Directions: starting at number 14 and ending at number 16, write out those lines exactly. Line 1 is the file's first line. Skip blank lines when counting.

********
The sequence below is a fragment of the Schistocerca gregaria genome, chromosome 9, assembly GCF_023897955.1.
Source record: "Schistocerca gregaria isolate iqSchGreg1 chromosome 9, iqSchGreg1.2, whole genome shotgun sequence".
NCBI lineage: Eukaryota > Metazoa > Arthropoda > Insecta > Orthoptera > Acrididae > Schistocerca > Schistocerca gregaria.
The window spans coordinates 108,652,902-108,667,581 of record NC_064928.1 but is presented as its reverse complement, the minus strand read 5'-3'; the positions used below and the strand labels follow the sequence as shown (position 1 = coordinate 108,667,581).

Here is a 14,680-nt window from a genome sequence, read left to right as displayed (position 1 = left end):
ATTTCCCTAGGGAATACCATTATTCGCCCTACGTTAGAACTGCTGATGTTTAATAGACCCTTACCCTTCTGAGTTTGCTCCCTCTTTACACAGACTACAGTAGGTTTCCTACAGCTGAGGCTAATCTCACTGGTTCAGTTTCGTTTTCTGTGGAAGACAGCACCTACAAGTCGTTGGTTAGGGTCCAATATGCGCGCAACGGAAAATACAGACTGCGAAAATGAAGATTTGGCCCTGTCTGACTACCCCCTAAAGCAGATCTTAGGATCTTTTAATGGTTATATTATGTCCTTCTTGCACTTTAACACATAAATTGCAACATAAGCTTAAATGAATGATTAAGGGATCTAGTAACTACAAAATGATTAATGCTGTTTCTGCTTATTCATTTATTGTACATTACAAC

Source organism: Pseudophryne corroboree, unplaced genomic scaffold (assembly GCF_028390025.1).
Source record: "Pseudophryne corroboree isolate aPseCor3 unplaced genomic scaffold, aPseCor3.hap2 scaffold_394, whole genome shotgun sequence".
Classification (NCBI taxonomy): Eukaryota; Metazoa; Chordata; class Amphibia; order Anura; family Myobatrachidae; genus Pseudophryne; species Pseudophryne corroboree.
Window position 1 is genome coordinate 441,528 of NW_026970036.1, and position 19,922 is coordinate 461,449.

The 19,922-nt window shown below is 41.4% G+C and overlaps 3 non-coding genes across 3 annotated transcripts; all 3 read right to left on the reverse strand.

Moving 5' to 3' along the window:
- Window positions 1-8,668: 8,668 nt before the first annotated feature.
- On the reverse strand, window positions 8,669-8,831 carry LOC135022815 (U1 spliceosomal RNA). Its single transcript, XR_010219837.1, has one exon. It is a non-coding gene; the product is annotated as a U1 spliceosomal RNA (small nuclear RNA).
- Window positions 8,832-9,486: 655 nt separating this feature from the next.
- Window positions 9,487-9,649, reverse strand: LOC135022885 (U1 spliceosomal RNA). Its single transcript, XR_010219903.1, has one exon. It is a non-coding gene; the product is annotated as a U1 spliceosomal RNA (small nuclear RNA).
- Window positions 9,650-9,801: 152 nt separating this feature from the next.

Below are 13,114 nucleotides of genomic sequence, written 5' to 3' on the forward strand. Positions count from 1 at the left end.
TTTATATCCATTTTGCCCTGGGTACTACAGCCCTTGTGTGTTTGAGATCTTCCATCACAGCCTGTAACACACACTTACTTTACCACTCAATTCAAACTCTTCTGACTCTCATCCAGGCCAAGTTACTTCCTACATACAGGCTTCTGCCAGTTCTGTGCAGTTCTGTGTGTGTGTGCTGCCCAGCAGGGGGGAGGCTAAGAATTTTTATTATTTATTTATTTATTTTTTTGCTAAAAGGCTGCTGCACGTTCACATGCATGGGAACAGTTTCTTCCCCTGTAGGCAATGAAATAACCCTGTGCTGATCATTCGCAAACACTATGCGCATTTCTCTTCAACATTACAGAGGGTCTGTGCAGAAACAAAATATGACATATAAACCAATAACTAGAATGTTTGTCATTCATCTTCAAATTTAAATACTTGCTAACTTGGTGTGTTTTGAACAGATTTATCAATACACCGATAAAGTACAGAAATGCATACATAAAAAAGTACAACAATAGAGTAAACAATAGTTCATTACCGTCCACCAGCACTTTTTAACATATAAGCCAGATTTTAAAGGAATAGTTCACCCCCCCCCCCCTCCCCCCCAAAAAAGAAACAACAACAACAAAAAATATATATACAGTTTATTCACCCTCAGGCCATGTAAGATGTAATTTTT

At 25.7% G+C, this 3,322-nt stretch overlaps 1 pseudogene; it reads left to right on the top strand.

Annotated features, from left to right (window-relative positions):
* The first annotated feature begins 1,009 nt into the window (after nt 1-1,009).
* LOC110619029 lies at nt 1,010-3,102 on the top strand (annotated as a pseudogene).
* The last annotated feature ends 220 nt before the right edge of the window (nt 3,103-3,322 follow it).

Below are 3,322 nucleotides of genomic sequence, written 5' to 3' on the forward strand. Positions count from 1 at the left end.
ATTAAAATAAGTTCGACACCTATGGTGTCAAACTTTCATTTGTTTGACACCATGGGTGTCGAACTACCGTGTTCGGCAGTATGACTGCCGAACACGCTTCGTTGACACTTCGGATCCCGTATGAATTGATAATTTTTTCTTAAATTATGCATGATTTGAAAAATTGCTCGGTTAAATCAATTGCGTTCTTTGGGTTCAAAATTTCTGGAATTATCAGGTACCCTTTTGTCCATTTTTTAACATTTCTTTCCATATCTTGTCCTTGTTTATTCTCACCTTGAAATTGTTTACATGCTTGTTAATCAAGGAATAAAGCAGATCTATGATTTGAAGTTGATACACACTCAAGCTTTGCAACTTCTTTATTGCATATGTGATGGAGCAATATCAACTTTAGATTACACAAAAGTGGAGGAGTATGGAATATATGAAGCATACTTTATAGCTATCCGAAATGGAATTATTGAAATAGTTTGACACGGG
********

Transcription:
- On the reverse strand, window positions 8,669-8,831 carry LOC135022815 (U1 spliceosomal RNA). Its single transcript, XR_010219837.1, has one exon. It is a non-coding gene; the product is annotated as a U1 spliceosomal RNA (small nuclear RNA).
- Window positions 8,832-9,486: 655 nt separating this feature from the next.
- Window positions 9,487-9,649, reverse strand: LOC135022885 (U1 spliceosomal RNA). Its single transcript, XR_010219903.1, has one exon. It is a non-coding gene; the product is annotated as a U1 spliceosomal RNA (small nuclear RNA).